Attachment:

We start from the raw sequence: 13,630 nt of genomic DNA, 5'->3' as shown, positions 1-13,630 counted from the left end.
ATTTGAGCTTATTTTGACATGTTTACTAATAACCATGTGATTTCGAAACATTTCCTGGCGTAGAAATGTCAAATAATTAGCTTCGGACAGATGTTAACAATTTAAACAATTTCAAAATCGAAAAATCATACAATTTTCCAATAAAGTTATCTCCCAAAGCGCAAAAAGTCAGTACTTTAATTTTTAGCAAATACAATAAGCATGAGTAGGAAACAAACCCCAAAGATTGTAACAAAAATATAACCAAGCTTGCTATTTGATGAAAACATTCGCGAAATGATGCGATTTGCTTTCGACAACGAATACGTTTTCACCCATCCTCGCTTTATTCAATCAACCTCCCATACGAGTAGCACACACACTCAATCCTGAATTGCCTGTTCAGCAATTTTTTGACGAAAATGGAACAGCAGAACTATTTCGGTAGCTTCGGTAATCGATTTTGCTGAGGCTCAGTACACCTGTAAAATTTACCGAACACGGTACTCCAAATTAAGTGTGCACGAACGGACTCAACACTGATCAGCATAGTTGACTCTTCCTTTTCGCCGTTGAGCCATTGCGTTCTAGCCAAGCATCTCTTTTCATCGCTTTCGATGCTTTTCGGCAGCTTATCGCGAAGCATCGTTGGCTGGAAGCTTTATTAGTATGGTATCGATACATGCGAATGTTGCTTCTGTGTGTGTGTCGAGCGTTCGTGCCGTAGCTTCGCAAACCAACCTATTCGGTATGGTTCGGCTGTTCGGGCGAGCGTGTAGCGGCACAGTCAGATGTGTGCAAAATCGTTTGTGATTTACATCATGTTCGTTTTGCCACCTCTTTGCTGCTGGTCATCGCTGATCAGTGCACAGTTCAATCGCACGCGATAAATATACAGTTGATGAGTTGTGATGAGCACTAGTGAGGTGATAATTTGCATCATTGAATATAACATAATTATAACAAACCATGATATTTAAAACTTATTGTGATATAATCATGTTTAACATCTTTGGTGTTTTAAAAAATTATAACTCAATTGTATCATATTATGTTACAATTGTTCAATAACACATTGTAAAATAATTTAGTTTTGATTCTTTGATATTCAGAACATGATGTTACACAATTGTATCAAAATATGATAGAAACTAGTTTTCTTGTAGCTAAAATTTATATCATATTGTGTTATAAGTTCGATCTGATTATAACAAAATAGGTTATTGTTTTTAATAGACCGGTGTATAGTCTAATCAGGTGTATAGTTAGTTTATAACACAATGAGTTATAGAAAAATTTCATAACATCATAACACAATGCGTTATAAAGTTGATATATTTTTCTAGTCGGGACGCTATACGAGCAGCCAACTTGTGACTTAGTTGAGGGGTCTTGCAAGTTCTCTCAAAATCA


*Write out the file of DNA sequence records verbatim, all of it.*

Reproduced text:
We start from the raw sequence: 13,630 nt of genomic DNA, 5'->3' as shown, positions 1-13,630 counted from the left end.
ATTTGAGCTTATTTTGACATGTTTACTAATAACCATGTGATTTCGAAACATTTCCTGGCGTAGAAATGTCAAATAATTAGCTTCGGACAGATGTTAACAATTTAAACAATTTCAAAATCGAAAAATCATACAATTTTCCAATAAAGTTATCTCCCAAAGCGCAAAAAGTCAGTACTTTAATTTTTAGCAAATACAATAAGCATGAGTAGGAAACAAACCCCAAAGATTGTAACAAAAATATAACCAAGCTTGCTATTTGATGAAAACATTCGCGAAATGATGCGATTTGCTTTCGACAACGAATACGTTTTCACCCATCCTCGCTTTATTCAATCAACCTCCCATACGAGTAGCACACACACTCAATCCTGAATTGCCTGTTCAGCAATTTTTTGACGAAAATGGAACAGCAGAACTATTTCGGTAGCTTCGGTAATCGATTTTGCTGAGGCTCAGTACACCTGTAAAATTTACCGAACACGGTACTCCAAATTAAGTGTGCACGAACGGACTCAACACTGATCAGCATAGTTGACTCTTCCTTTTCGCCGTTGAGCCATTGCGTTCTAGCCAAGCATCTCTTTTCATCGCTTTCGATGCTTTTCGGCAGCTTATCGCGAAGCATCGTTGGCTGGAAGCTTTATTAGTATGGTATCGATACATGCGAATGTTGCTTCTGTGTGTGTGTCGAGCGTTCGTGCCGTAGCTTCGCAAACCAACCTATTCGGTATGGTTCGGCTGTTCGGGCGAGCGTGTAGCGGCACAGTCAGATGTGTGCAAAATCGTTTGTGATTTACATCATGTTCGTTTTGCCACCTCTTTGCTGCTGGTCATCGCTGATCAGTGCACAGTTCAATCGCACGCGATAAATATACAGTTGATGAGTTGTGATGAGCACTAGTGAGGTGATAATTTGCATCATTGAATATAACATAATTATAACAAACCATGATATTTAAAACTTATTGTGATATAATCATGTTTAACATCTTTGGTGTTTTAAAAAATTATAACTCAATTGTATCATATTATGTTACAATTGTTCAATAACACATTGTAAAATAATTTAGTTTTGATTCTTTGATATTCAGAACATGATGTTACACAATTGTATCAAAATATGATAGAAACTAGTTTTCTTGTAGCTAAAATTTATATCATATTGTGTTATAAGTTCGATCTGATTATAACAAAATAGGTTATTGTTTTTAATAGACCGGTGTATAGTCTAATCAGGTGTATAGTTAGTTTATAACACAATGAGTTATAGAAAAATTTCATAACATCATAACACAATGCGTTATAAAGTTGATATATTTTTCTAGTCGGGACGCTATACGAGCAGCCAACTTGTGACTTAGTTGAGGGGTCTTGCAAGTTCTCTCAAAATCA